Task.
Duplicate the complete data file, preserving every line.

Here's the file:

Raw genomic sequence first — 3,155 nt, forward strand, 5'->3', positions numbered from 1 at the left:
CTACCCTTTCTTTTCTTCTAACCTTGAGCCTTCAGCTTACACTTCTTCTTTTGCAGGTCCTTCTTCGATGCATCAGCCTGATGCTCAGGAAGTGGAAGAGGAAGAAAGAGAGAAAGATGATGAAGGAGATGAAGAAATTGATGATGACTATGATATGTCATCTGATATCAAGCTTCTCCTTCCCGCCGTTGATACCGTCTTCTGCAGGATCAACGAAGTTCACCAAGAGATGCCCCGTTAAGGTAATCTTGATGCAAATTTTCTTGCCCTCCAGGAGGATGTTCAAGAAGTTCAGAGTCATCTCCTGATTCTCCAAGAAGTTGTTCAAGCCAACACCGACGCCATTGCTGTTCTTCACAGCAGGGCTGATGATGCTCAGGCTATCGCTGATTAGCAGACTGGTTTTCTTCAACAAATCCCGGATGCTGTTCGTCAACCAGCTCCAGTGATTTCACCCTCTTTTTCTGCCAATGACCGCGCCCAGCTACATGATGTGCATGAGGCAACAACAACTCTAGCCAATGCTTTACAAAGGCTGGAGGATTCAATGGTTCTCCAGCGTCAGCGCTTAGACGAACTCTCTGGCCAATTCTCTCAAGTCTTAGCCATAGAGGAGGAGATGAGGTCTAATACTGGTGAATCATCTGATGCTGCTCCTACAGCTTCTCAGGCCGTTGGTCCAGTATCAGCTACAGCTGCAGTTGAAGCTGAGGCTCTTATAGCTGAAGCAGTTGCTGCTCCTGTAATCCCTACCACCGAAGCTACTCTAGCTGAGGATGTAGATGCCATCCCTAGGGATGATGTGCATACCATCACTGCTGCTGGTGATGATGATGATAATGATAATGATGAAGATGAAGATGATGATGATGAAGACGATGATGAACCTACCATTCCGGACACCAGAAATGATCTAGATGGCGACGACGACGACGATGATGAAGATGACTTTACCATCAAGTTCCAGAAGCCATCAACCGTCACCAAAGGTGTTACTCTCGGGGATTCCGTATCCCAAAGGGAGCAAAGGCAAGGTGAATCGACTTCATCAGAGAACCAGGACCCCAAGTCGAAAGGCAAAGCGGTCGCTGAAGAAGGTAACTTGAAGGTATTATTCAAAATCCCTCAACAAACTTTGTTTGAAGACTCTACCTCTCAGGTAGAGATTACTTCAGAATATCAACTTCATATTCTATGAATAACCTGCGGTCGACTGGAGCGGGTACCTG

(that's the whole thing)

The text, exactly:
Raw genomic sequence first — 3,155 nt, forward strand, 5'->3', positions numbered from 1 at the left:
CTACCCTTTCTTTTCTTCTAACCTTGAGCCTTCAGCTTACACTTCTTCTTTTGCAGGTCCTTCTTCGATGCATCAGCCTGATGCTCAGGAAGTGGAAGAGGAAGAAAGAGAGAAAGATGATGAAGGAGATGAAGAAATTGATGATGACTATGATATGTCATCTGATATCAAGCTTCTCCTTCCCGCCGTTGATACCGTCTTCTGCAGGATCAACGAAGTTCACCAAGAGATGCCCCGTTAAGGTAATCTTGATGCAAATTTTCTTGCCCTCCAGGAGGATGTTCAAGAAGTTCAGAGTCATCTCCTGATTCTCCAAGAAGTTGTTCAAGCCAACACCGACGCCATTGCTGTTCTTCACAGCAGGGCTGATGATGCTCAGGCTATCGCTGATTAGCAGACTGGTTTTCTTCAACAAATCCCGGATGCTGTTCGTCAACCAGCTCCAGTGATTTCACCCTCTTTTTCTGCCAATGACCGCGCCCAGCTACATGATGTGCATGAGGCAACAACAACTCTAGCCAATGCTTTACAAAGGCTGGAGGATTCAATGGTTCTCCAGCGTCAGCGCTTAGACGAACTCTCTGGCCAATTCTCTCAAGTCTTAGCCATAGAGGAGGAGATGAGGTCTAATACTGGTGAATCATCTGATGCTGCTCCTACAGCTTCTCAGGCCGTTGGTCCAGTATCAGCTACAGCTGCAGTTGAAGCTGAGGCTCTTATAGCTGAAGCAGTTGCTGCTCCTGTAATCCCTACCACCGAAGCTACTCTAGCTGAGGATGTAGATGCCATCCCTAGGGATGATGTGCATACCATCACTGCTGCTGGTGATGATGATGATAATGATAATGATGAAGATGAAGATGATGATGATGAAGACGATGATGAACCTACCATTCCGGACACCAGAAATGATCTAGATGGCGACGACGACGACGATGATGAAGATGACTTTACCATCAAGTTCCAGAAGCCATCAACCGTCACCAAAGGTGTTACTCTCGGGGATTCCGTATCCCAAAGGGAGCAAAGGCAAGGTGAATCGACTTCATCAGAGAACCAGGACCCCAAGTCGAAAGGCAAAGCGGTCGCTGAAGAAGGTAACTTGAAGGTATTATTCAAAATCCCTCAACAAACTTTGTTTGAAGACTCTACCTCTCAGGTAGAGATTACTTCAGAATATCAACTTCATATTCTATGAATAACCTGCGGTCGACTGGAGCGGGTACCTG